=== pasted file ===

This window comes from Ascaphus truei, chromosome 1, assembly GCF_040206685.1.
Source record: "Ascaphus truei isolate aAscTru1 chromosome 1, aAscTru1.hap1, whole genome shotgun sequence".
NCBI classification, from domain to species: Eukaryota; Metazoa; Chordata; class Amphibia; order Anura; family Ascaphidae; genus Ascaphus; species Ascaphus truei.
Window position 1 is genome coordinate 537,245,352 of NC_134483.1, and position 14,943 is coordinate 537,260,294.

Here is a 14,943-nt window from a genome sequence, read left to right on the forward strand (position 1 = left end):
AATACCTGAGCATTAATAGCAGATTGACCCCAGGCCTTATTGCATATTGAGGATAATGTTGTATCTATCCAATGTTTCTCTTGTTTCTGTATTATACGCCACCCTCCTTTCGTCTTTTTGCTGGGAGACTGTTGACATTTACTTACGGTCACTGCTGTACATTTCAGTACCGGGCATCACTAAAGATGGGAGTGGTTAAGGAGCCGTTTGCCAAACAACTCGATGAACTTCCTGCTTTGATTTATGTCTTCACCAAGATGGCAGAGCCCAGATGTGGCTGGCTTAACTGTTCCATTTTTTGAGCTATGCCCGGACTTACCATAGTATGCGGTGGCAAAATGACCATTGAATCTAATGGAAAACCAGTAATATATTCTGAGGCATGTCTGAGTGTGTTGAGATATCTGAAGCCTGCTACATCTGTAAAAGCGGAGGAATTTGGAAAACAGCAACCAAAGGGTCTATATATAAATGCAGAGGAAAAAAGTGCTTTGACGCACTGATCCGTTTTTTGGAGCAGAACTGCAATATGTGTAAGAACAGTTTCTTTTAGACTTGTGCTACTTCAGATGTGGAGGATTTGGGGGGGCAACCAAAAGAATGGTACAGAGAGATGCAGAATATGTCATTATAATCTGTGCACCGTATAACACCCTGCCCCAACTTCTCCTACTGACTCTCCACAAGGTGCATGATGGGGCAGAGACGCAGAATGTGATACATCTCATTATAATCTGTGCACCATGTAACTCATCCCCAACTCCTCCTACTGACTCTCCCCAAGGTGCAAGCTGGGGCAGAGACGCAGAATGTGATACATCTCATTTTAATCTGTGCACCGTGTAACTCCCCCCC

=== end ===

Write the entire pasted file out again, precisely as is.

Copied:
This window comes from Ascaphus truei, chromosome 1, assembly GCF_040206685.1.
Source record: "Ascaphus truei isolate aAscTru1 chromosome 1, aAscTru1.hap1, whole genome shotgun sequence".
NCBI classification, from domain to species: Eukaryota; Metazoa; Chordata; class Amphibia; order Anura; family Ascaphidae; genus Ascaphus; species Ascaphus truei.
Window position 1 is genome coordinate 537,245,352 of NC_134483.1, and position 14,943 is coordinate 537,260,294.

Here is a 14,943-nt window from a genome sequence, read left to right on the forward strand (position 1 = left end):
AATACCTGAGCATTAATAGCAGATTGACCCCAGGCCTTATTGCATATTGAGGATAATGTTGTATCTATCCAATGTTTCTCTTGTTTCTGTATTATACGCCACCCTCCTTTCGTCTTTTTGCTGGGAGACTGTTGACATTTACTTACGGTCACTGCTGTACATTTCAGTACCGGGCATCACTAAAGATGGGAGTGGTTAAGGAGCCGTTTGCCAAACAACTCGATGAACTTCCTGCTTTGATTTATGTCTTCACCAAGATGGCAGAGCCCAGATGTGGCTGGCTTAACTGTTCCATTTTTTGAGCTATGCCCGGACTTACCATAGTATGCGGTGGCAAAATGACCATTGAATCTAATGGAAAACCAGTAATATATTCTGAGGCATGTCTGAGTGTGTTGAGATATCTGAAGCCTGCTACATCTGTAAAAGCGGAGGAATTTGGAAAACAGCAACCAAAGGGTCTATATATAAATGCAGAGGAAAAAAGTGCTTTGACGCACTGATCCGTTTTTTGGAGCAGAACTGCAATATGTGTAAGAACAGTTTCTTTTAGACTTGTGCTACTTCAGATGTGGAGGATTTGGGGGGGCAACCAAAAGAATGGTACAGAGAGATGCAGAATATGTCATTATAATCTGTGCACCGTATAACACCCTGCCCCAACTTCTCCTACTGACTCTCCACAAGGTGCATGATGGGGCAGAGACGCAGAATGTGATACATCTCATTATAATCTGTGCACCATGTAACTCATCCCCAACTCCTCCTACTGACTCTCCCCAAGGTGCAAGCTGGGGCAGAGACGCAGAATGTGATACATCTCATTTTAATCTGTGCACCGTGTAACTCCCCCCC